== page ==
The risk of mobs lynching the police (one police officer has already died) who have been percieved to be colluders, or men on buses is very real. The risk of ladies being molested in the run up to the case is very real. Delhi is in lockdown.With reason. This is no Taliban or burqua country-this is a large and proud democracy where women voters outnumber the men.

funnyperson Thu 03-Jan-13 20:24:49

There is also the question of how this case will affect aspiring families. Indians have always been willing to support the girls being educated. But if this case affects family perceptions of the safety of a daughter gone away to study then that trend could be reversed, and this would be a very unfortunate step backwards for the country.

There is also the question of buses which ply a trade outside of their normal contract and license. The double economy of India. An elephant too large to bite.

LadyMaryChristmas Thu 03-Jan-13 20:29:49

Poor young women. sad 2013 and things like this still happen. I'm surprised there isn't more posts on this thread.

funnyperson Thu 03-Jan-13 20:30:29
nethunsreject Thu 03-Jan-13 20:33:15


Absolutely shocking case; sadly far from unique.

Hope it may lead to some changes in societal attitudes.

I also hope that us westerners bear in mind that we are not a lot further forward really, as many people who have reported sexual abuse, assault or rape will know.

funnyperson Thu 03-Jan-13 20:33:20

Do you think there are few posts because people feel it is the sort of thing which simply wouldn't happen in England?
Yet I remember a thread not so long ago about a young girl who was raped within yards of her mother waiting to pick her up in the car because she didn't have the £2 for the bus fare home. It was never clear whether the rapist was sentenced.

nethunsreject Thu 03-Jan-13 20:34:43

x-post funnyperson. Aye, perhaps. But things like this happen to women (and men) the world over. Things are improving here definitely, but a hell of a long way to go.

nethunsreject Thu 03-Jan-13 20:36:05

That was me agreeing with you, btw! Sorry, not very eloquent tonight smile

LadyMaryChristmas Thu 03-Jan-13 20:37:15

It doesn't matter where it happened. sad I remember that case, funny. Yes, he was sentenced and the bus company were dragged through the media for it. As far as I can gather, the victim is still recovering. sad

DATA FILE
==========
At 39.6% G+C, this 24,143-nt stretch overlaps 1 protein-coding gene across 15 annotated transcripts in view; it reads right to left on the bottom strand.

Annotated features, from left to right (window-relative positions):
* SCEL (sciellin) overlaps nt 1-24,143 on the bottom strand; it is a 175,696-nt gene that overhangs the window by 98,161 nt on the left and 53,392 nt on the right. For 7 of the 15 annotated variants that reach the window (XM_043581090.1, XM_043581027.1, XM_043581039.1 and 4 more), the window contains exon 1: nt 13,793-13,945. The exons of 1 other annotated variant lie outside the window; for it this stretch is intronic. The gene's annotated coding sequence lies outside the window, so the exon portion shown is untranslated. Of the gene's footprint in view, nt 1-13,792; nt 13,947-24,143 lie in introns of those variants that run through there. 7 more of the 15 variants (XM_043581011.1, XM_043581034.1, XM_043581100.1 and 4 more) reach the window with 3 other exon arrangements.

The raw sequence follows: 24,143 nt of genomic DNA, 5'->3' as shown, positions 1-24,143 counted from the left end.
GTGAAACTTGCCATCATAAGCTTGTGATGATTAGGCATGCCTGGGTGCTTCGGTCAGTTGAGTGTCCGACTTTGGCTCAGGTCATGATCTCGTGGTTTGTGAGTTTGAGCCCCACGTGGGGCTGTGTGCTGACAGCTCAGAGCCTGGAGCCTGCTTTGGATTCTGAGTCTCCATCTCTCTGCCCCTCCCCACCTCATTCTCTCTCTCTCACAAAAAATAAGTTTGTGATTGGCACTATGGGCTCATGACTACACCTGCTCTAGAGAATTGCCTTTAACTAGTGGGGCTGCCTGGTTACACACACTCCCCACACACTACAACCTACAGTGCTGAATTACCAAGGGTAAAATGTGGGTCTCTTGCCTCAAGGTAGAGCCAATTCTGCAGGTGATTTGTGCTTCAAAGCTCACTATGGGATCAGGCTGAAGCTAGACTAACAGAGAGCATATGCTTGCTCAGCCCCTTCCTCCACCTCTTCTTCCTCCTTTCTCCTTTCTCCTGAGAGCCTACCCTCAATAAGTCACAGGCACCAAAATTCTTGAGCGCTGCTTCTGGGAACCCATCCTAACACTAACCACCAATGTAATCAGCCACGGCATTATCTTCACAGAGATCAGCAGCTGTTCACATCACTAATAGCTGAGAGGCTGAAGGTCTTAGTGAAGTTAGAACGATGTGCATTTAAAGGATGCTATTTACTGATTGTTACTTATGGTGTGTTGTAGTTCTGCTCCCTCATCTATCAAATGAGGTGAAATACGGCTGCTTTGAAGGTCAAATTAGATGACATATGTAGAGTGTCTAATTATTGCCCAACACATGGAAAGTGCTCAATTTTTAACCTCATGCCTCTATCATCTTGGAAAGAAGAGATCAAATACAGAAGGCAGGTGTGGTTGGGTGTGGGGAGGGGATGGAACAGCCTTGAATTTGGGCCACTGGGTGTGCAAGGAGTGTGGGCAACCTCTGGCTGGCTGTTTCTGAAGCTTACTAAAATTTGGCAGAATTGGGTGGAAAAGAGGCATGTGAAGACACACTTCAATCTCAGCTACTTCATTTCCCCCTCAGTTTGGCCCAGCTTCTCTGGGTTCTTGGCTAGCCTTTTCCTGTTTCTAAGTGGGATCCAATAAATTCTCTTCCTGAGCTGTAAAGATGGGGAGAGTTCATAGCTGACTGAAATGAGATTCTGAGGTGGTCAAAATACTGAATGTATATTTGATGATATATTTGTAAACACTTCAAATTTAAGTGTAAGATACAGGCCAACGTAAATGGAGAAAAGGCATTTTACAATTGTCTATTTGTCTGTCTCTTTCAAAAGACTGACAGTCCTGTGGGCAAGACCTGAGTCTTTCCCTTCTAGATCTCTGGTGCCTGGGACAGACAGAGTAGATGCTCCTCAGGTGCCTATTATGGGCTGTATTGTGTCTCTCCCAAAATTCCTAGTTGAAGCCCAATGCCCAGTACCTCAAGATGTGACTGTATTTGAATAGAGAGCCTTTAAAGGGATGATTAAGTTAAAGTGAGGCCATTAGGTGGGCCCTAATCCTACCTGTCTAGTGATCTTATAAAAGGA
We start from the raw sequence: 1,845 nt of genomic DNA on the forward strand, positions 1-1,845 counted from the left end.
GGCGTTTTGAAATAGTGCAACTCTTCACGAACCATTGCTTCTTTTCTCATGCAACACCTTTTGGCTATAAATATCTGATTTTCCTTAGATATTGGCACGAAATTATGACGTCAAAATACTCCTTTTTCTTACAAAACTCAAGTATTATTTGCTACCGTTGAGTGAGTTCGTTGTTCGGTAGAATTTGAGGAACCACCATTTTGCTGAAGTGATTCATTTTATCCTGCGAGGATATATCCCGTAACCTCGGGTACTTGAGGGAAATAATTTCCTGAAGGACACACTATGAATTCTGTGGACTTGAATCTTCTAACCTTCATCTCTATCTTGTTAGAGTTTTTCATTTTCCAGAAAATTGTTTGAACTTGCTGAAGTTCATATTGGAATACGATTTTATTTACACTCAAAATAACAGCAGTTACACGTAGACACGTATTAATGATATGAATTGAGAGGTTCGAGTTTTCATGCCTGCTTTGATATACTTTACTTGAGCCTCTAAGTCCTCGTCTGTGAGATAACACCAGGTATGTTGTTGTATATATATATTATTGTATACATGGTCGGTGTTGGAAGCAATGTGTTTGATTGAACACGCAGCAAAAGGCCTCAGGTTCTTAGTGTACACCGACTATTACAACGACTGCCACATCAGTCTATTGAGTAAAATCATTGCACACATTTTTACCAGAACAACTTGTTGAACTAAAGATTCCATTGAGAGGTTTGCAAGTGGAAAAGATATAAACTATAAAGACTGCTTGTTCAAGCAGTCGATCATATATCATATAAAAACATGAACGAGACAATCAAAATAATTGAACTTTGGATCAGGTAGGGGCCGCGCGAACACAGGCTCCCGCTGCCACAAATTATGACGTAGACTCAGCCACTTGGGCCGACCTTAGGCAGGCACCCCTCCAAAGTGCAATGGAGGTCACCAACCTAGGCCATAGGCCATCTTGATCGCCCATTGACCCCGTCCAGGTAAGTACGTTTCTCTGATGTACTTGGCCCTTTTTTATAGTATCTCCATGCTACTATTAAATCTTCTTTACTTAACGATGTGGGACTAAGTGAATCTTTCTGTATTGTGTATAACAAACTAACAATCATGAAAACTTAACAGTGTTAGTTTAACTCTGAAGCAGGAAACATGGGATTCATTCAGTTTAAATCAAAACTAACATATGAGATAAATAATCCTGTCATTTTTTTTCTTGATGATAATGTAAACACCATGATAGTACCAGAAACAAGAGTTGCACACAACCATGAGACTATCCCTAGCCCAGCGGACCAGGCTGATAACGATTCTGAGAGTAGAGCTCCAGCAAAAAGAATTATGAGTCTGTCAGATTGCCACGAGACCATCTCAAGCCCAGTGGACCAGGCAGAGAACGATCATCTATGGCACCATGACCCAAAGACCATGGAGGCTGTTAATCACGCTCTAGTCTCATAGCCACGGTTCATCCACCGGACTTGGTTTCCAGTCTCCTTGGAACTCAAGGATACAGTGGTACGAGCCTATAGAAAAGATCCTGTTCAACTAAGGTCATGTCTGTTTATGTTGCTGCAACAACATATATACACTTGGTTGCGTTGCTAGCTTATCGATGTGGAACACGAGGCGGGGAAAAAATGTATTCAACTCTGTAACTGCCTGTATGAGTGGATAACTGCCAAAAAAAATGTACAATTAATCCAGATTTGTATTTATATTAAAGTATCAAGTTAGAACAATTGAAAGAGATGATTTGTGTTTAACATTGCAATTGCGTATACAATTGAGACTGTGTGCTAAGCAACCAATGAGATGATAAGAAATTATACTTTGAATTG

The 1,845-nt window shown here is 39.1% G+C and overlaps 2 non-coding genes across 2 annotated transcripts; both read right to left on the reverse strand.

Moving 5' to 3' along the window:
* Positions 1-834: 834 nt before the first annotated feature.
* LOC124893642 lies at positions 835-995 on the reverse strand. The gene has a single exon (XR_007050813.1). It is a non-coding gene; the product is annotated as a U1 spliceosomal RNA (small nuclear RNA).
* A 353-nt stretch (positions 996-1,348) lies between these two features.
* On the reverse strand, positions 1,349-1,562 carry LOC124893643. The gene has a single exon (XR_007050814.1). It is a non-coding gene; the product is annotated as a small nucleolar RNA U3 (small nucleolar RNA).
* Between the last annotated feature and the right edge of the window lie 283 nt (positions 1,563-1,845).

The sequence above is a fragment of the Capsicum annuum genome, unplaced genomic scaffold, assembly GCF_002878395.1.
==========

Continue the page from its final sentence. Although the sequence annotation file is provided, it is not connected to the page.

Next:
Surely we all have rights, no matter which country we live in, rights to basic healthcare and the right to be safe? I've never considered myself to be a feminist but the more inequalities I see the angrier I get. I'd like to do something, I've no idea what yet though. The voice of one is very quiet, the voice of many can move mountains and all of that.

Meglet Thu 03-Jan-13 20:42:15

Is the trial being rushed through while the schools are closed?

funnyperson Thu 03-Jan-13 20:43:53

I don't know. No one really knows as there is no precedent thankfully.

ComeIntoTheGardenMaud Thu 03-Jan-13 20:48:56

Are you in India at the moment, funnyperson?

I suspect there are few posts here because it is hard to say anything that doesn't sound trite about such a despicable crime.

funnyperson Thu 03-Jan-13 21:13:23

Hello Maud! No I am not- but friends on facebook are keeping me posted and the Indian newspapers are available on line. As you know even with facebook there are limitations as most wise people will limit remarks. I went to school in Delhi so all my old school batch have been nattering, as to be expected. We come from the generation who would never have gone out after dark with a boyfriend but we also come from the generation who have sons and daughters who definitely expect to go out after dark with their boyfriends/girlfriends, to cinemas and clubbing or whatever in delhi or anywhere else in the world. No one of my acquaintance would have used a bus at that time of night, and the young lady and man in question were not from a Delhi family which is presumably why they got on a bus at all at that time, but that is not the point: the crime is heinous and unforgivable.

The laws used to prevent gatherings of more than 5 people near India Gate etc after the police officer died are the laws of a state of emergency. The last time they were invoked was in Indira Gandhi's time. If history is anything to go by, the politics is about to undergo a deep sea change and most of this will not be apparent in the media. I suspect that women will be voting for the people most likely to keep them safe.